Meanwhile, economists outline basic requirements needed to implement Vision 2030. They assert that good governance and social justice are critical for a smooth transformation process. The government must pledge a national commitment to provide the basic rights for all citizens before policymakers draw the mechanism for the transformation plan. They should begin by strengthening the rule of law and applying justice for all to guarantee national support for the change.

An efficient and strong judiciary is a fundamental requirement for the protection of human rights and for sustainable social progress and stability. Legal analysts have always maintained the need to modernize the legal system in order to achieve meaningful social and economic reforms.

The judiciary system should incorporate flexible laws that are necessary for change. Our legal system lacks transparency, predictability and due process to attract foreign investment. Businesses have suffered and projects have been delayed or aborted because of legal restrictions. The hardliners who continue to exercise legal control over our economic liberties are the impediments to economic prosperity.

Religious strife is also a major threat to the transformation plan. It will not be easy to bring about change with the prevalence of the ultra-conservative opinions entrenched in the minds of some who call for a boycott of entertainment networks and label advocates of modernity as enemies of the faith. Social scientists urge a strong government stand against the obstructionists who have delayed the reform movement and divided our society into progressives and extremists.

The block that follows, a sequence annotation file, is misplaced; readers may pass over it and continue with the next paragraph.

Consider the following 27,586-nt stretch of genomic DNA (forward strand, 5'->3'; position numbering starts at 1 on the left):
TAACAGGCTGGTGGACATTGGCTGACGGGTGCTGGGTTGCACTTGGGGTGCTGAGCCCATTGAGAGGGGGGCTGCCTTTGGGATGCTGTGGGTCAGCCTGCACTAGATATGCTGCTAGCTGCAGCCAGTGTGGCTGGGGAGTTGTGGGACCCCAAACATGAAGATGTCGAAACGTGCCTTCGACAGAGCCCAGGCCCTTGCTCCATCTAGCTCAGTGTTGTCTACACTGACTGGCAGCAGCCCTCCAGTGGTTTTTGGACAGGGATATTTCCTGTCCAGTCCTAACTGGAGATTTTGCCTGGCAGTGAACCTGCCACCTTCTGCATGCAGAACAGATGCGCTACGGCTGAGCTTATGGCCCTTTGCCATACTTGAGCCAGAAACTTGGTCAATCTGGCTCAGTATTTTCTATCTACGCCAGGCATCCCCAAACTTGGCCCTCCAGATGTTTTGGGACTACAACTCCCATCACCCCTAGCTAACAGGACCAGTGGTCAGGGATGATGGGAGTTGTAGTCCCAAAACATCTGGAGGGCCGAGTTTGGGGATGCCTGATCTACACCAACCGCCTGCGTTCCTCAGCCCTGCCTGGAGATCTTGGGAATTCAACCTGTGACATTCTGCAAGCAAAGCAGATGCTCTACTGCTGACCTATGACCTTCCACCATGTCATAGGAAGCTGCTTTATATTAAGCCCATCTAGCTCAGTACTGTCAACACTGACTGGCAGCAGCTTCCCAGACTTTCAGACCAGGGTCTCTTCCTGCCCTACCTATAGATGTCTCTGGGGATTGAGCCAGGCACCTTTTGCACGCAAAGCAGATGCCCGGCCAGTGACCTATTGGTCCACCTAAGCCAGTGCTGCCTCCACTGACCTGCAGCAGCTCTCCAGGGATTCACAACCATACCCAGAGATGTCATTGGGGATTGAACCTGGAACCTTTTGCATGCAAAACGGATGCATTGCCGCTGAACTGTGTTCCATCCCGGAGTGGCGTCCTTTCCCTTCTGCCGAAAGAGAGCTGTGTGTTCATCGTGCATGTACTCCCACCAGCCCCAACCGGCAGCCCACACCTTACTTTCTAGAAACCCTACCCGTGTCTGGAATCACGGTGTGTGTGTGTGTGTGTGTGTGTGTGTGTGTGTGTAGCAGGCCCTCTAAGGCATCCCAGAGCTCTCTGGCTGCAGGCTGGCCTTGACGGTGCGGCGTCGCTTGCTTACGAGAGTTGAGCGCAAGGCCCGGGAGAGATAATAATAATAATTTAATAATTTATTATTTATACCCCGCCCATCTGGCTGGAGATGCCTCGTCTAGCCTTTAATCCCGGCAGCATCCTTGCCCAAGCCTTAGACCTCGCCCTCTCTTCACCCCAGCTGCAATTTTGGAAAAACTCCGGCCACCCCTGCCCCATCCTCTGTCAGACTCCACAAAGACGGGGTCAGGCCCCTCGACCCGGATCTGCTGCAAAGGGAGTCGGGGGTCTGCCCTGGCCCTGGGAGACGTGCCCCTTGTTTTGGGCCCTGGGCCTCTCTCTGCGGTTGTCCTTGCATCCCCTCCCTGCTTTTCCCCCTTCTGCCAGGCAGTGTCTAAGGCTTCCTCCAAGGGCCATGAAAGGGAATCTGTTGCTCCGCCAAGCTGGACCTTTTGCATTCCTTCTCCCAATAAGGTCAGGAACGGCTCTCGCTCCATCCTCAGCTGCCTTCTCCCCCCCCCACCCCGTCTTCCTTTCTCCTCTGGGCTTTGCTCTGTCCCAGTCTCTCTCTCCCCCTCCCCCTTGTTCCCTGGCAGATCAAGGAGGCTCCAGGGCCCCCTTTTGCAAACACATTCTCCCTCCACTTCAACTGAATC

Saudi youth expect policymakers to chart a plan that will ensure a better future for all, where no one should be above the law. Every citizen is entitled to lead a life of decency and dignity. Saudi youth today who represent 70 percent of the population are more aware of their rights and want to be on a par with other countries that enjoy freedom, equality and social justice. They hold the government responsible for providing opportunities to help them achieve their full potential. The plan should include serious steps to improve healthcare and public well-being, as well as provide equal opportunities and decent work for all. These are the requirements for a healthy and productive society.

There should be programs to promote a moderate and inclusive society and an effective mechanism to provide upward mobility for women and allow their participation in nation building. Many capable and qualified women remain marginalized. According to the 2014 McKinsey “Women Matter” survey, women in Saudi Arabia hold less than one percent of executive-committee and board positions which is among the lowest in the world.

The progress of our nation depends on the success of the youth and the empowerment of women who will be the future leaders of this country. Quality education, on-the-job training and business opportunities are basic requirements to help them succeed and become contributing citizens. What we need is a clear road map to sustainable development that will ensure a successful and irreversible transformation plan.

The agenda for the next 15 years should be a charter to support new Saudi citizens of the twenty-first century who can lead the nation to a better future.

Government officials, the Shoura Council, civil society, local authorities, the business and the private sector, the scientific and academic community and all stakeholders must show more commitment to implementing the transformation plan.

Source: saudigazette.com.sa/opinion/road-map-implement-vision-2030/

URL: http://www.newageislam.com/middle-east-press/new-age-islam-edit-bureau/loss-of-syrian-cities-is-gain-for-european-villages--new-age-islam-s-selection,-07-may-2016/d/107219